My Experience with OCD
By Stephen Smith, NOCD CEO
Hi Stephen! Would you be able to introduce and share a bit about yourself?
Sure thing. My name is Stephen Smith, and I am the Cofounder and CEO of NOCD. In my free time, I enjoy being with my family and friends. My family includes my wife Kara, my boys Aiden and Theo, as well as my dogs Cola and Griffin. I also enjoy spending time with my parents and siblings as much as possible. When not with family, I enjoy spending time with others on the NOCD team, my friends from high school and college, working out, eating breakfast or ice cream at any hour of the day, reading, and thinking about ways to improve NOCD. I’m really looking forward to seeing what the company can accomplish this year for the OCD community.
What was life like before OCD as much as you can remember?
Before my journey with OCD began at 20 years old, I never really experienced any major concerns. Growing up, as the oldest boy of 5 children, I had lots of responsibility to help my family. My parents encouraged me to work hard, support my siblings, and become well-rounded in school, sports, music and any other activities that I tried. They were the perfect balance of strict and supportive.
By middle school, my life became more complex. I was a “late bloomer,” which made me a little awkward. Expectations were higher— school became more challenging, sports became more competitive, and piano was time-consuming. From seventh grade through sophomore year of high school, I was bullied pretty much non-stop, since I was successful enough to compete in sports and in the classroom, but I was socially and physically a little less mature than my peers. I felt significantly depressed during this time period, like most who were bullied as much as me, but that all changed as soon as I started boxing. The sport gave me discipline and confidence. Coupled with an 8 inch growth spurt my sophomore year of high school, it also allowed me to taste what overcoming a real challenge was like. I started boxing competitively in Chicago and succeeded.
At that point, I began to overcome the dark junior high and early high school years, make some really close friends at a new school, and achieve both in the classroom and on the football field.
The success experienced my Sophomore year through my Senior year in high school led me to playing football in college at a small university in Texas. I chose the school because of the scholarships they offered me, the strength of their Chinese major, and the top-notch reputation of their football program.
Everything went to plan to start college. Academically, school was rigorous, but it offered me the space needed to learn more autonomously. Moving to Texas was a perfect fit, due to the weather and food. Football was a blast, not only because of the amount of playing time that I received early, but also because of the close friendships I formed with other players on the team.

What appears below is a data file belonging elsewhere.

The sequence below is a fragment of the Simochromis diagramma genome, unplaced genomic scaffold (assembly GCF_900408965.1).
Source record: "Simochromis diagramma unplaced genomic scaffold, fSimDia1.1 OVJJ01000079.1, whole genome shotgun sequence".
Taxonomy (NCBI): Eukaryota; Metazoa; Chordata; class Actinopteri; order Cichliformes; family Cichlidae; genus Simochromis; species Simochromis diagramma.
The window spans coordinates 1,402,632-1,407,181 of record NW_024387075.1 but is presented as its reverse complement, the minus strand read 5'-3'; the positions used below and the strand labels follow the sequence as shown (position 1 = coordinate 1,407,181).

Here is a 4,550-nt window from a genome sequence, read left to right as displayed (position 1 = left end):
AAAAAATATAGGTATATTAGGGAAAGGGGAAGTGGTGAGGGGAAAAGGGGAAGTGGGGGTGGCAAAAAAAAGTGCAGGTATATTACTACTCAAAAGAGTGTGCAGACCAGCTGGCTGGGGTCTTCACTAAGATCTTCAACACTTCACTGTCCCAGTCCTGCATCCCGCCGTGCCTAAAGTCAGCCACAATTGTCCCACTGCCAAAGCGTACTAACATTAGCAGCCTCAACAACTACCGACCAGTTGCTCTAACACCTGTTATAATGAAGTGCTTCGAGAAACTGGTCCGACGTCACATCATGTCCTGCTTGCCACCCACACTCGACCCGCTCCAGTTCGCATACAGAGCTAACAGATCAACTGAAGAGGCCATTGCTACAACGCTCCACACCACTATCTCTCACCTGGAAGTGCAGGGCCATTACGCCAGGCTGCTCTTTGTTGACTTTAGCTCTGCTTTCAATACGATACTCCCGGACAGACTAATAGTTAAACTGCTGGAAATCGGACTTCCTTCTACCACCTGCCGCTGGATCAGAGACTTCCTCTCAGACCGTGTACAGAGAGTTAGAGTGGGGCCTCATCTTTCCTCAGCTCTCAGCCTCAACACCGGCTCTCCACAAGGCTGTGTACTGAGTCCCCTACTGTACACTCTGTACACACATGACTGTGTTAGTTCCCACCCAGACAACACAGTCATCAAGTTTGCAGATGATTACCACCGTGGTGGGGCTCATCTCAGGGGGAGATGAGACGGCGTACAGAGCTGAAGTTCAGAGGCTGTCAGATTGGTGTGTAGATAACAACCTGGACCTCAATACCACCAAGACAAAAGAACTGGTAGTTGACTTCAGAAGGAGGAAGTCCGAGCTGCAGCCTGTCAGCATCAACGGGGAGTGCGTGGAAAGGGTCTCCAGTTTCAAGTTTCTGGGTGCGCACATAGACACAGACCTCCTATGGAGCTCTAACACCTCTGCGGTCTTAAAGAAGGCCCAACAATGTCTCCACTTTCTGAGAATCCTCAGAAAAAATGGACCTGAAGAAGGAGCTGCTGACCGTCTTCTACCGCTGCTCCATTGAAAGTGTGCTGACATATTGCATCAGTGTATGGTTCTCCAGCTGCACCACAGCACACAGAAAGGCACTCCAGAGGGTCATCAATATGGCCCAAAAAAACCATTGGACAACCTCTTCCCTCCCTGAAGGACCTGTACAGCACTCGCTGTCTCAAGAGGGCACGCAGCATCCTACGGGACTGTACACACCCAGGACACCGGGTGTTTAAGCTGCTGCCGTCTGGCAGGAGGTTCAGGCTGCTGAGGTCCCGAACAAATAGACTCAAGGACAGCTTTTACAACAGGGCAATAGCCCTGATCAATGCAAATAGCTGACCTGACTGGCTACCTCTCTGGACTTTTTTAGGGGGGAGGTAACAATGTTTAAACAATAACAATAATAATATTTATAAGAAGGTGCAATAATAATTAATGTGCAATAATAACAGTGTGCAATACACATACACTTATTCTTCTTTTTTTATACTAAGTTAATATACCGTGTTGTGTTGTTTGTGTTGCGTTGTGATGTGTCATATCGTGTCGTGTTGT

There were ups and downs in retrospect, especially in regards to when I became the starting quarterback of the school, but they didn’t cripple me like OCD.
OCD differs from person to person – how did yours manifest? Do you recall when OCD first started and what you were doing then?
My OCD manifested in a variety of subtypes. I first started having taboo sexual intrusive thoughts, coupled with lots of mental reassurance and checking. Then, the fears morphed into relationship OCD, and I mainly compulsively Google-searched and asked for reassurance in an attempt to make my obsessions stop. After struggling with relationship OCD, my obsessions morphed again into other violent, sexual, religious, and existential themes that I’m still too shameful to talk about publicly. 80% of my compulsions were mental, which some might call “Pure O.”
Also, I do recall how my OCD first started. My journey with OCD began when I was 20 years old, and it turned my world upside-down. As highlighted above, prior to the onset of my symptoms, I was a successful student athlete at a small Texas university, majoring in Chinese and playing quarterback on the football team. I was fortunate enough to have great grades, enjoy a nice social life, and receive awards for my play on the field.
Then, one day while home on summer vacation in the Chicagoland area, I randomly started having a taboo sexual intrusive thought that completely contradicted my core values and character. Unlike thoughts that would naturally pass through my head, this one stuck, since I couldn’t disprove my horrified feelings about it with 100% certainty. A part of me asked, “what if you are having this fear because it means something about you.”